“When developing, designing, selecting and using applications, services and products that are based on the processing of personal data or process personal data to fulfil their task, producers of the products, services and applications should be encouraged to take into account the right to data protection when developing and designing such products, services and applications and, with due regard to the state of the art, to make sure that controllers and processors are able to fulfil their data protection obligations. The principles of data protection by design and by default should also be taken into consideration in the context of public tenders.”
This will imply a new perspective on the vendor selection process by controllers and perhaps more burdensome RFI and RFP processes.
The requirements are imposed upon potential suppliers of such applications, services and products that process personal data (on behalf of controllers).
Actions to take
I suggest that for the privacy by design principle two steps should be taken by organisations in preparation for 25th May:
- Create for your current suppliers, a questionnaire asking them how their solutions will meet the privacy by design and privacy by default principle.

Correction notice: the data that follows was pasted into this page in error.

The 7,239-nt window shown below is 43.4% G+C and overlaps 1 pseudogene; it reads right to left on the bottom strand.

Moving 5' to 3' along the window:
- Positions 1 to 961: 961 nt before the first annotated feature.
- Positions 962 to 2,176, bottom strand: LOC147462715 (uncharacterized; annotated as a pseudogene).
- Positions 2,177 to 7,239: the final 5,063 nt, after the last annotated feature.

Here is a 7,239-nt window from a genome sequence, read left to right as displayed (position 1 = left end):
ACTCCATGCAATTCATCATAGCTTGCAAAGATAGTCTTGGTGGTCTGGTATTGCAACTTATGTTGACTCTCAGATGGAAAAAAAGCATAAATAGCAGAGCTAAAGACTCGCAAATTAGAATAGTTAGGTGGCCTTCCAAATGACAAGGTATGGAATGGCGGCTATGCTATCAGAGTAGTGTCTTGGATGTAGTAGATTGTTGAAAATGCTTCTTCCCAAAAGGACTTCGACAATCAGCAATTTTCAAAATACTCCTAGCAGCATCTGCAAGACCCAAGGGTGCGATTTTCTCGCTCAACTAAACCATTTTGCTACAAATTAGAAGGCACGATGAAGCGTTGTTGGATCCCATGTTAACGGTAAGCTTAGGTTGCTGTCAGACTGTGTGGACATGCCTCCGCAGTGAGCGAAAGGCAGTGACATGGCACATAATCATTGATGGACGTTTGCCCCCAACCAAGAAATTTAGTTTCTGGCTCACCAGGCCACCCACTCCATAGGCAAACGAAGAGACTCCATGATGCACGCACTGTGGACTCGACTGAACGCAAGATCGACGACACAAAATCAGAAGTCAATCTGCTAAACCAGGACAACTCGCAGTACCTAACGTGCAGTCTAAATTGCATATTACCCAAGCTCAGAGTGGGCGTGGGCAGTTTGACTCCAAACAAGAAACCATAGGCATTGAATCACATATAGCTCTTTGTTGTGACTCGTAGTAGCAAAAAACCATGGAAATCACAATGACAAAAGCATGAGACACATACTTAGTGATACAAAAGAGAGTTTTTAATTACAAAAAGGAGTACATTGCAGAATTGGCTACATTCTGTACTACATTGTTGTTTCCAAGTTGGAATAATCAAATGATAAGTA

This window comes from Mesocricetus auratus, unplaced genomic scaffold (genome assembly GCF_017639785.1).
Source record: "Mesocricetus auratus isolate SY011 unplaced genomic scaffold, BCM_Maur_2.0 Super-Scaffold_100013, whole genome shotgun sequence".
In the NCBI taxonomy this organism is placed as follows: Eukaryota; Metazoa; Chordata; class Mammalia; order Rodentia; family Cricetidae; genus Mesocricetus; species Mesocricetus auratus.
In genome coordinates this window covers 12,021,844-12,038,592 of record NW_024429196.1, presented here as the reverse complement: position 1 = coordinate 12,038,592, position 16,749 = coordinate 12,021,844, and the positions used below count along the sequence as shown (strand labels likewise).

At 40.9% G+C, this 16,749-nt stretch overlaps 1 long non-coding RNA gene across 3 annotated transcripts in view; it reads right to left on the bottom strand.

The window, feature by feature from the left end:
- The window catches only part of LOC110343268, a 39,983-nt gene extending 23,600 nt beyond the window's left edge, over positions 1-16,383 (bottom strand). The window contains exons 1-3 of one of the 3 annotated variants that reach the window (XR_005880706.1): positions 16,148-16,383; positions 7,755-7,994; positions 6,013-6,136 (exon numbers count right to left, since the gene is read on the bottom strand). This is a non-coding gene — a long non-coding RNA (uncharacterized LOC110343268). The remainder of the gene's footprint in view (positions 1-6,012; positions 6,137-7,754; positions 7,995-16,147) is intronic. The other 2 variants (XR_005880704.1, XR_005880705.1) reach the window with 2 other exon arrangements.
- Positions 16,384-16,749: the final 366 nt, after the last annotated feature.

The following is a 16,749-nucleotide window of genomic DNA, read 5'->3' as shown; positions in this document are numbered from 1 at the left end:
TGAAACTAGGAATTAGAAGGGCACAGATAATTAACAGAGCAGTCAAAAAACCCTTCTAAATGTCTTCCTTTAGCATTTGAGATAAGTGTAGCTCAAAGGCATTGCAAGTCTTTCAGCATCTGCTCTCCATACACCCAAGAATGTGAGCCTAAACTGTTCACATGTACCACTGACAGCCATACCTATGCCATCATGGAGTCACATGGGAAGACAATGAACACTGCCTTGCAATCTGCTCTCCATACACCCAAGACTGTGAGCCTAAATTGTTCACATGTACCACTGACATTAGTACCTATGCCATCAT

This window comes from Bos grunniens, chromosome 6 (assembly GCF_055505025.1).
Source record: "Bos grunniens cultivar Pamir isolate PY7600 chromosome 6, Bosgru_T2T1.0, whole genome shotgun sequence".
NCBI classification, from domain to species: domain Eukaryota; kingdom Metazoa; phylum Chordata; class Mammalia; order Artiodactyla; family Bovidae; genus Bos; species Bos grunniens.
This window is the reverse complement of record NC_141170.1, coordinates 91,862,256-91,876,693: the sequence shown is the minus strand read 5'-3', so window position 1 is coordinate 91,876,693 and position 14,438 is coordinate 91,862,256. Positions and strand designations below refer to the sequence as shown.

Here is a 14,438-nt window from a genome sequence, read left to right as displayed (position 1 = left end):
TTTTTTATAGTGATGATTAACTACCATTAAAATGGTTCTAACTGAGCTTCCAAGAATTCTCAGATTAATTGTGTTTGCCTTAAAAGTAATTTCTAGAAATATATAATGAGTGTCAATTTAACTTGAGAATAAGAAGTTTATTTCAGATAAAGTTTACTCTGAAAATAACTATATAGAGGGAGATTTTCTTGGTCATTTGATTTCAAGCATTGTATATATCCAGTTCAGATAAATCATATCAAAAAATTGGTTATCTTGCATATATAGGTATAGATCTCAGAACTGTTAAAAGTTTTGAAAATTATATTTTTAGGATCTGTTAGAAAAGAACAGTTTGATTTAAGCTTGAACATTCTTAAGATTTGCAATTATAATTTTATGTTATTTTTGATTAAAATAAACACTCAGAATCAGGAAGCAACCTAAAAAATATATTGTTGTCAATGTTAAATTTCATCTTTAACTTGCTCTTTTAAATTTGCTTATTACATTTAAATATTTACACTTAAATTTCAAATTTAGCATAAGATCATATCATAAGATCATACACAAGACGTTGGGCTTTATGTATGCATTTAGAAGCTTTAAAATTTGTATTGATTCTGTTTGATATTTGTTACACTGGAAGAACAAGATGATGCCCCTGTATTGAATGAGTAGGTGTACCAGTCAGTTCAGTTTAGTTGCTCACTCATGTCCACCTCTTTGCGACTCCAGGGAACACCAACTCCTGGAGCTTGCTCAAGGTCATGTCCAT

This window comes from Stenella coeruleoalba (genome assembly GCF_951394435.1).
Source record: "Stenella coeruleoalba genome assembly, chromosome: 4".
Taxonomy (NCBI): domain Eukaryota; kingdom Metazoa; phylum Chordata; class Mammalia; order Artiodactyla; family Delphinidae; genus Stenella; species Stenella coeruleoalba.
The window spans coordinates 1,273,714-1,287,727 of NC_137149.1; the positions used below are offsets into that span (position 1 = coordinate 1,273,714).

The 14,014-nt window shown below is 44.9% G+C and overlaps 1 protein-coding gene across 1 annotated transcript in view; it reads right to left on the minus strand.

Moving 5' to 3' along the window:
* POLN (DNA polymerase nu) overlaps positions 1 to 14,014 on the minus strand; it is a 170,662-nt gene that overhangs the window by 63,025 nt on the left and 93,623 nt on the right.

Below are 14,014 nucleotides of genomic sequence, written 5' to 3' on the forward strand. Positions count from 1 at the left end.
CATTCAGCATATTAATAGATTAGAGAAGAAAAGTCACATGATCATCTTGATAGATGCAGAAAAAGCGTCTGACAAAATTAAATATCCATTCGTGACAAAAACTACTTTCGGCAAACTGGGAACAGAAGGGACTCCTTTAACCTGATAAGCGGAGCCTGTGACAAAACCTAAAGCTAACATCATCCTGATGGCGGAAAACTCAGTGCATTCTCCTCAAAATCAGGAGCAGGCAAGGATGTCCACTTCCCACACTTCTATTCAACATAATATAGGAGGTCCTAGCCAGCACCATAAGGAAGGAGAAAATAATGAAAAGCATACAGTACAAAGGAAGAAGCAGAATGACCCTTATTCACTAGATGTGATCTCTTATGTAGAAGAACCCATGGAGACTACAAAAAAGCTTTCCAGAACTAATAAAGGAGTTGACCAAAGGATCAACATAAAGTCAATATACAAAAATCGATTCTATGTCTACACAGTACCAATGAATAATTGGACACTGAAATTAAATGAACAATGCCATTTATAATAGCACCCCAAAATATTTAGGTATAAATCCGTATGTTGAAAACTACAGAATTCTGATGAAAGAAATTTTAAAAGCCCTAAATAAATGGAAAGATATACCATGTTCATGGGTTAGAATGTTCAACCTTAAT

You should send this to them with a deadline date for completion and return.
- When you have your answers from your suppliers you should then prepare a Privacy Risk Assessment. This is required when you are determining the means for processing and also, at the time of processing.
To aid with this, the UK Information Commissioner’s Office (ICO) has published guidance on privacy by design. Currently, this only relates to the existing directive but it is a good reference point.
The ICO guidance states that privacy and data protection should be a key consideration in the early stages of any project.
Doing this will ensure it is embedded throughout its lifecycle rather than being an afterthought or ignored altogether.
ICO also outlined eight principles of privacy by design.
- Proactive not reactive
- Preventative not remedial (privacy by design does not wait for privacy risks to materialise)
- Privacy must be the default setting (no action is required by the individual to protect their privacy, it should be built into the system by default)
- Privacy must be embedded into the design (privacy becomes an essential component of the core delivery)